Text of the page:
Bob McDonald takes a different approach in new book on solving the climate crisis
Following the release of his new book The Future is Now: Solving the Climate Crisis with Today’s Technologies, author Bob McDonald sat down with evidence-based hope researcher Dr. Elin Kelsey to discuss eco-anxiety and technology’s role in generating climate solutions. The talk rounded off a five-day series of Q and A’s, interviews, and readings from the seventh annual Victoria Festival of Authors.
McDonald is a renowned Canadian science journalist that’s shared his scientific knowledge with the public as a writer, broadcaster, and show host. He’s a regular contributor to The National and long-time host of a CBC radio show, Quirks and Quarks — a weekly digest of the latest developments within science and technology. He has also authored several books, including The Quirks & Quarks Question Book and An Earthling’s Guide to Space.
Now, for McDonald, the focus has shifted to just one planet, Earth, and the catastrophic crisis it faces.
“All the predictions about climate change are now here. They’ve come true,” McDonald told the Martlet in an interview following the show. “When I first started reporting on this back in the ’70s this was all in the future, but now it’s here. It seems to me that now the time is right to stop just pointing at problems and let’s look at solutions.”
Standing in front of an image of masked earth, McDonald reflected on our behavioural changes during the COVID-19 pandemic. The rapid alterations we made to our daily lives and the billions of dollars invested into research served as example of the momentum we can generate when faced with global crises. Why not apply this same momentum to climate change?
Discussing his approach to his new book, McDonald said, “As a journalist doing so many environmental stories, they’re all bad news and it gets you down after a while. So I wanted a positive take. It was just delightful for me, when I did research, to realize that the technology to go green already exists. So, I’m trying to put out a book that has a sense of hope. Yes we can engineer our way through this climate crisis, and let’s just get on with it and there it is.”
One of the biggest surprises of the evening was McDonald’s attitude towards the elephant in the room — the oil barrel. He is not afraid to say that oil and fossil fuels in general are “incredible.”. Building the great pyramids in Egypt, one of the wonders of the world, would require the energy generated by four hundred barrels of oil. That sounds like a vast quantity until McDonald explains that an oil well would put that out in just one day.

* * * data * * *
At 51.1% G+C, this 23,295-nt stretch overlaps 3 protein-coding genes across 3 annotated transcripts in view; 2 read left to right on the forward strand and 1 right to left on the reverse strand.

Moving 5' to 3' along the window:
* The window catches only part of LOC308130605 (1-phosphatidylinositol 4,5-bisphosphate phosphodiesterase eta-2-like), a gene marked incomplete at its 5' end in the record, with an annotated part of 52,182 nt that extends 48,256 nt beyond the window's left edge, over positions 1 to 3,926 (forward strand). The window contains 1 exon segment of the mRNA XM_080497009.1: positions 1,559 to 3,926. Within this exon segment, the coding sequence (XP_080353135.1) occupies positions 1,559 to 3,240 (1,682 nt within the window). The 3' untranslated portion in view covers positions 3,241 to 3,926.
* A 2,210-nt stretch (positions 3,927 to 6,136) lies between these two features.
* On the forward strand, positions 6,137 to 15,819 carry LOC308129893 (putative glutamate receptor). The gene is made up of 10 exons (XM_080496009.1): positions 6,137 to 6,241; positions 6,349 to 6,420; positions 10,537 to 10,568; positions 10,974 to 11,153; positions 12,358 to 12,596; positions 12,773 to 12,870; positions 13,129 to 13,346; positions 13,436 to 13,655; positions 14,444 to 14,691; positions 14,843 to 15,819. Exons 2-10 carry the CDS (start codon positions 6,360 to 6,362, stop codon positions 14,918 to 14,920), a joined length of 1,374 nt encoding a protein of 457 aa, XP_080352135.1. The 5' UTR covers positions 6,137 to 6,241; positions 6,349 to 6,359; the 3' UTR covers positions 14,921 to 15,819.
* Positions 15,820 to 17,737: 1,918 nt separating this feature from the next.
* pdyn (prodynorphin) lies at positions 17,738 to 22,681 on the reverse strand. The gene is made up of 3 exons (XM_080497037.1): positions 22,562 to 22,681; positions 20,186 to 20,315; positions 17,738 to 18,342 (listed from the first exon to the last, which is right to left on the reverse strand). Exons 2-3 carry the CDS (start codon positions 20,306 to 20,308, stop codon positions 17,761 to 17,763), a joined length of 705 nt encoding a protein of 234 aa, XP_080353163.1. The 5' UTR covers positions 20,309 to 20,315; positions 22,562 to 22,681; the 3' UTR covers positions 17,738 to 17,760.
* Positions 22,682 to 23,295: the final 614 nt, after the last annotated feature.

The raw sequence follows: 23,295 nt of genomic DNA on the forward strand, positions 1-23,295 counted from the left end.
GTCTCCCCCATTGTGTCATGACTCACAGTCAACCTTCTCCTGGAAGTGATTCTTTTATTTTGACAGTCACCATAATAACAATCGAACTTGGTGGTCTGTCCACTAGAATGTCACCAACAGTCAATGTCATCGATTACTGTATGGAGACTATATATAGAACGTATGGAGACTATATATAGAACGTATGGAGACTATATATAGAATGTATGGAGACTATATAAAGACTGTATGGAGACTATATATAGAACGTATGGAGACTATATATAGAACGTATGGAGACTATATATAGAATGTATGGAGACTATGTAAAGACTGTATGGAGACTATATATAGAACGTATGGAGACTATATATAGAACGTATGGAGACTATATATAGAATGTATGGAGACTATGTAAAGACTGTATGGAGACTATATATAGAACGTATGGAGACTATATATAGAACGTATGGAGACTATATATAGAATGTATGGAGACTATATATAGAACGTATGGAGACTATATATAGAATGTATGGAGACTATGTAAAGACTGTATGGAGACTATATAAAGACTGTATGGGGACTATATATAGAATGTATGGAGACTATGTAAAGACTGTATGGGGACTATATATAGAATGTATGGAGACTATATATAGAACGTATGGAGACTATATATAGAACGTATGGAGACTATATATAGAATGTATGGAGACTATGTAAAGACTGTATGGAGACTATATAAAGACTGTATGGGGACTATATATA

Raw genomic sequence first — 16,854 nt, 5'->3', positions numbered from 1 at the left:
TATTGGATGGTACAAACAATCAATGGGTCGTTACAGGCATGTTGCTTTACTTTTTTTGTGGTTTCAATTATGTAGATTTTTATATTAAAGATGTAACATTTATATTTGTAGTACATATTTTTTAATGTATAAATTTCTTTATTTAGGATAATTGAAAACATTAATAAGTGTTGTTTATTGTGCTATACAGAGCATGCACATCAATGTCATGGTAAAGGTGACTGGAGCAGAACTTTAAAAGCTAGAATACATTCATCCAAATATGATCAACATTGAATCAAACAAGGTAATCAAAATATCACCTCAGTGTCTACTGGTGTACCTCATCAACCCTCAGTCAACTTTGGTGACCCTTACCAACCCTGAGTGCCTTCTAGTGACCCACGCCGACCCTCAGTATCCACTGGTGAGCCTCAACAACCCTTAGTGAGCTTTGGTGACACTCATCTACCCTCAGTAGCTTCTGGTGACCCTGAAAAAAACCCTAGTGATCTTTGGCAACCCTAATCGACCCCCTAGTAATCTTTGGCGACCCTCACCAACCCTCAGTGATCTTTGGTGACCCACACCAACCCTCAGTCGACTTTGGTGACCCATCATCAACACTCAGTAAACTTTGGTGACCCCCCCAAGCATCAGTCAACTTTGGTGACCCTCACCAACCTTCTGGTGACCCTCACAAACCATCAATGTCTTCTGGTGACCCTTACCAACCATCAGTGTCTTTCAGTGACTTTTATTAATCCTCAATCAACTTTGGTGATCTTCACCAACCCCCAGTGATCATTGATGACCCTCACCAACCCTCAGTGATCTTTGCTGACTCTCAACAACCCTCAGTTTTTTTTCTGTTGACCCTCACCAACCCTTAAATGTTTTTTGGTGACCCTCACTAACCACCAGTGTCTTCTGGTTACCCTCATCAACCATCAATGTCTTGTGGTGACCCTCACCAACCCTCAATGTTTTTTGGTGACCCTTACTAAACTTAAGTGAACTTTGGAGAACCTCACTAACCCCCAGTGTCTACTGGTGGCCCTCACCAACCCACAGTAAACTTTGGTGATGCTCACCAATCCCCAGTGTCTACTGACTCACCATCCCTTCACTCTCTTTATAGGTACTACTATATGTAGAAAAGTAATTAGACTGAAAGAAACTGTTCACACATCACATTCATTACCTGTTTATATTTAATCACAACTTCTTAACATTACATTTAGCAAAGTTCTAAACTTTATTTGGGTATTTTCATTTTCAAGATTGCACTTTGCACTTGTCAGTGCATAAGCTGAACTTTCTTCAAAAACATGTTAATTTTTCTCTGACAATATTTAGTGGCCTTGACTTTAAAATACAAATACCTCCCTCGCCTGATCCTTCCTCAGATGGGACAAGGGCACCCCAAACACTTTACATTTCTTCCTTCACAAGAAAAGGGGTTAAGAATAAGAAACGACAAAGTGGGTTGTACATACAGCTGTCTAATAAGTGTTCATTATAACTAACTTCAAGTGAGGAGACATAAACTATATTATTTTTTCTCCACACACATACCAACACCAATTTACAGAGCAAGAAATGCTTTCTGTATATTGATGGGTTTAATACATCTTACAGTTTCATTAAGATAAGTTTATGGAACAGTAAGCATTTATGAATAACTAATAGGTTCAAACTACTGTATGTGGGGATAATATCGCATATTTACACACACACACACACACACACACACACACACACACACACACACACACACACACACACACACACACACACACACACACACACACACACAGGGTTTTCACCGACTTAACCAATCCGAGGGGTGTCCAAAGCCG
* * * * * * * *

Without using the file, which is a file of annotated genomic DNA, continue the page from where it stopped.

We rely on fossil fuels because they are energy dense. Yet, our burning of them causes massive planetary destruction. The Future is Now explores the alternatives. Solar, wind, geothermal, hydrogen and nuclear fusion, among others, are all discussed within the book’s chapters.
McDonald said that he interviewed many different experts in various fields who were all excited to talk about the newest improvements in the technologies they were working on. He said it was encouraging to talk to so many hopeful researchers.
“The wind person was talking about how much bigger they’re becoming, and how the blades of the wind turbines are now wings with the same material that airliners have, and they’re super efficient,” he said. “And they fly! They don’t just catch the wind like a flat blade used to do, they actually fly, and they’re putting out enormous amounts of power.”
Another inspiring innovation comes from the solar industry: perovskites.
“These new types of solar materials that are transparent,” McDonald explained. “The fact that we can coat windows and see through them, but they’re solar-voltaic. That’s great. They can be in so many different places, they can be in paint, they can be in the architecture of buildings.”
McDonald’s optimistic approach to the climate crisis feels refreshing. He advocated for students to become part of the climate conversation, inviting them to research climate change alternatives and “separate the science from the negativity and the misinformation that is out there.”
McDonald seems confident that young people can be an integral part of generating climate solutions.
“I’m always encouraged by the energy and the excitement that’s in labs. The students who are taking science: be creative, be innovative,” he said. “We need new ways of gathering energy that we haven’t even thought of yet, that excites me. Things that are in the minds of young students, that excites me.”